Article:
09:42 GMT08 May 2021
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    Terrorism Threat in Europe (269)

    The deadly recent truck attack in Stockholm has left Sweden in shock and prompted politicians and pundits to ponder ways of possibly putting an end to such attacks altogether. Several Swedish experts believe that it is high time Sweden learned from Israel's experience in combatting terrorism.

    According to Anders Persson, a political scientist and Middle East researcher at Lund University, it's crucial that Prime Minister Stefan Löfven sees the truck attack into the context of radical Islamist terrorism rather than simply "violent extremism," which is the preferred nomenclature nowadays. If it's able to do so, Sweden may be able to copy Israel's experience in fighting Islamic terrorism.

    "Many Western countries, including Sweden, often criticize Israel openly, while they at the same time are secretly eager to learn how the country has fought Islamic terrorism and other security threats" Anders Persson wrote in his opinion piece in the Swedish daily Svenska Dagbladet. He ventured that Sweden has much to learn from Israel's ability to tackle the latest cycle of violence, which is often called "popular terrorism."

    According to the analyst, modern terrorism research distinguishes between four and possibly five waves of terrorism. These include the anarchist wave, which lasted from the 1800s well into the 1900s, the nationalist wave after World War II, the leftist wave in the 1970s, the religious wave after 1979, and, possibly, a right-wing wave from the 1990s onwards. The religious wave remains the most dominant today and is largely associated with Islamist extremism. Israeli research showed that 450 of a total 452 suicide attacks around the world were performed by militant Islamists. A similar pattern emerged in 2016, Persson noted.

    Israel has been one the key targets of Islamist terrorism for decades. In the 1980s, groups employing terror-like tactics mushroomed across the Muslim world. Most of the maneuvers employed today, such as suicide bombings, car bombs and self-made bombs were pioneered in strikesagainst Israel, which for decades experienced attacks on civilians in urban environments similar to those seen in Stockholm, Berlin and Nice.

    Unlike their predecessors, "popular terrorists" are not necessarily linked to established organizations, but rather act on their own, inspired by the current events and activity in the social media. Most often than not, they have no formal terrorist training and instead use every means available, from home-made weapons and their own vehicles to kitchen knives and screwdrivers. Often, they are residents of the communities they choose to attack.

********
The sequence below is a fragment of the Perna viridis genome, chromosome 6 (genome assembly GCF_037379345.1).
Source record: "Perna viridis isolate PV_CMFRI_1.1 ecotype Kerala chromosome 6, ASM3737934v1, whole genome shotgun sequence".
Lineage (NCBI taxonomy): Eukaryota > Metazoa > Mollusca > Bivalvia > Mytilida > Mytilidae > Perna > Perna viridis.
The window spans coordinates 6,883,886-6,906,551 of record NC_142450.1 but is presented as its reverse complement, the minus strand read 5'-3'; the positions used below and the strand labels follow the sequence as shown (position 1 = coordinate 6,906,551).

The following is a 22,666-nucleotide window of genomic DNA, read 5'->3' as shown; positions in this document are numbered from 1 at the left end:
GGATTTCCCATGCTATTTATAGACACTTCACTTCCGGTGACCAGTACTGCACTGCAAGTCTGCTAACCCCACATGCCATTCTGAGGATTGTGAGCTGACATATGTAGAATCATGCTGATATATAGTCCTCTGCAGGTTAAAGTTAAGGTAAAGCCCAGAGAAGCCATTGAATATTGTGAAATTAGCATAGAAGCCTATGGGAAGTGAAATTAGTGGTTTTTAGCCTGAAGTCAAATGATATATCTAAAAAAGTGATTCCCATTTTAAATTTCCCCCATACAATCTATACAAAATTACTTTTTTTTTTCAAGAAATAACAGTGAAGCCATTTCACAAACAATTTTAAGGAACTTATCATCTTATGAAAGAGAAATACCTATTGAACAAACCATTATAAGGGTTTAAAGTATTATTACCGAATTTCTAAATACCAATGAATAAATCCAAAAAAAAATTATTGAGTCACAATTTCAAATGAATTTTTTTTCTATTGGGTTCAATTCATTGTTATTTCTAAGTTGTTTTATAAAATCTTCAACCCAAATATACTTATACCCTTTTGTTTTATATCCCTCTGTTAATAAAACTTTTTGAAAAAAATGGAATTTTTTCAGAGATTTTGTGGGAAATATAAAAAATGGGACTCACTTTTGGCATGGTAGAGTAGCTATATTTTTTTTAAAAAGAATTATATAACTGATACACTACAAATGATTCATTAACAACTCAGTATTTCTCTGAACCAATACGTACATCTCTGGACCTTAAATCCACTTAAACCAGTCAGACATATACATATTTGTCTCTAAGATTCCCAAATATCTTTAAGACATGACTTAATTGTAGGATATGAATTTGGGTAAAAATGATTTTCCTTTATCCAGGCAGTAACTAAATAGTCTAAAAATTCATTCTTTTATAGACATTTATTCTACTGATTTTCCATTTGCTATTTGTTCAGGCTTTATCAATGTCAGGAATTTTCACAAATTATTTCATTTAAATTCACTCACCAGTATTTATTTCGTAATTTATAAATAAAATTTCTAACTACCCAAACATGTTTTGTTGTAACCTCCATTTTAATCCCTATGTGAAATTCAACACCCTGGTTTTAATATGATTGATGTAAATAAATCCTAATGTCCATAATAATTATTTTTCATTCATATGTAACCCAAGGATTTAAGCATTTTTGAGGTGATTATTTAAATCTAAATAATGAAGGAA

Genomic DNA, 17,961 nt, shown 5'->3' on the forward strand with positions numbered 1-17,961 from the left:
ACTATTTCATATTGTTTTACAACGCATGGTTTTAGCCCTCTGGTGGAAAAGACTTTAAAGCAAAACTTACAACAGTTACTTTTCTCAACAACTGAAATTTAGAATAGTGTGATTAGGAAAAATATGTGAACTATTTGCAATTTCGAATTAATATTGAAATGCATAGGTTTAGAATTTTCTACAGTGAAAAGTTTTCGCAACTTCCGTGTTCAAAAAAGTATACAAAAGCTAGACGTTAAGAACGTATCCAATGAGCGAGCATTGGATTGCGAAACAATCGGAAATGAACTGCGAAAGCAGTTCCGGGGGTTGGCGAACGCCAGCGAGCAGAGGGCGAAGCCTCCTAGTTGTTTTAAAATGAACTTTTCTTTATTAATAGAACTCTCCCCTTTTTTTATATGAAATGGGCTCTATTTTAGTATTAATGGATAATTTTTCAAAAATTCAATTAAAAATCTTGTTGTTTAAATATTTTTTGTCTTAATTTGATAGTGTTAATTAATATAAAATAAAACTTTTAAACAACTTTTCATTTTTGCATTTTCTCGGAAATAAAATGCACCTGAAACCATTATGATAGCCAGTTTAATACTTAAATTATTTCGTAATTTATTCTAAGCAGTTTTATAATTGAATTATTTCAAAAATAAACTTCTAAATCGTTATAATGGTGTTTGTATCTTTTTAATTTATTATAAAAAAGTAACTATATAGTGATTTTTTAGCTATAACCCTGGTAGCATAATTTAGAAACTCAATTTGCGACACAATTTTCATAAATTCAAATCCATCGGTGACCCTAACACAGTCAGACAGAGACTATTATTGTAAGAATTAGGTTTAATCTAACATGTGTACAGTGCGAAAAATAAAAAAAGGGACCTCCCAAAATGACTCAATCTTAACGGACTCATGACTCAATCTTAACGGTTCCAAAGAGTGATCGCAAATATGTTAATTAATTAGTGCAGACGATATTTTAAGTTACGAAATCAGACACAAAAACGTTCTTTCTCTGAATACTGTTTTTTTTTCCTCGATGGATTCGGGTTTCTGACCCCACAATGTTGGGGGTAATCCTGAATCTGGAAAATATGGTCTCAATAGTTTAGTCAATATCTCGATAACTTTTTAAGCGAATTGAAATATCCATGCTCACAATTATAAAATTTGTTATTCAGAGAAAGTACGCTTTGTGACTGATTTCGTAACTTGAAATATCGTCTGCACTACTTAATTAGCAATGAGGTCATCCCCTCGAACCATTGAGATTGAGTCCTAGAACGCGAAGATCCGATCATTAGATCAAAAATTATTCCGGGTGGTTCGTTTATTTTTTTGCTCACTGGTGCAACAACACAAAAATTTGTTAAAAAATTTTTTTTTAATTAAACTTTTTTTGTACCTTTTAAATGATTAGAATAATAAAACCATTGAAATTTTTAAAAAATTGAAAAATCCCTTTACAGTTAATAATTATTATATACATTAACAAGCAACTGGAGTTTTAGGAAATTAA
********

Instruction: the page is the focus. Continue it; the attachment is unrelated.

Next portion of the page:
According to Persson, the man who acknowledged having deliberately mowed down people in Stockholm perfectly fits the profile of a "popular terrorist." The only question left to answer is how many people there are like him in today's Sweden, Persson noted.

    One of the biggest problems with contemporary Islamist terrorism is that its ideological framework allows angry people to vent their personal despair in a violent way, Persson wrote. According to him, some of the attackers in the recent cyle of violence that engulfed Israel resorted to terrorism to escape personal problems in order to die as what they perceived to be honorable martys

    "It would be a nightmare scenario for Sweden if angry and alienated young men (and to some extent even women) would choose to channel their frustration through 'popular terrorism,' which Israel has witnessed in the past 18 months," Persson wrote, venturing that Prime Minister Stefan Löfven in 2015 delivered a "world-class" gaffe when he refused to acknowledge the wave of attacks against Israel as terrorism.

    Similar ideas were presented by the leader of the Civic Coalition, Ilan Sadé, who believes that it is high time to shed naivety when it comes to terrorism. In his opinion piece in Nyheter Idag, Sadé, who holds Swedish and Israeli citizenship, argued that Israel has had a long history of handling terrorist attacks, which is worthy of attention.

    "There are probably several reasons why the 90s and 00s bombings have not taken place for a long time. An important part of the explanation is a functional border. You know, a wall, whose very idea Sweden has banned as an expression of primitive instincts," Ilan Sadé wrote, stressing the need for "awakening" in the Nordic country that has long been characterized by the absence of politically and religiously motivated violence.

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    Terrorism Threat in Europe (269)


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    Islamic extremism, Islamist terrorists, radical Islam, Middle East, Israel, Scandinavia, Sweden
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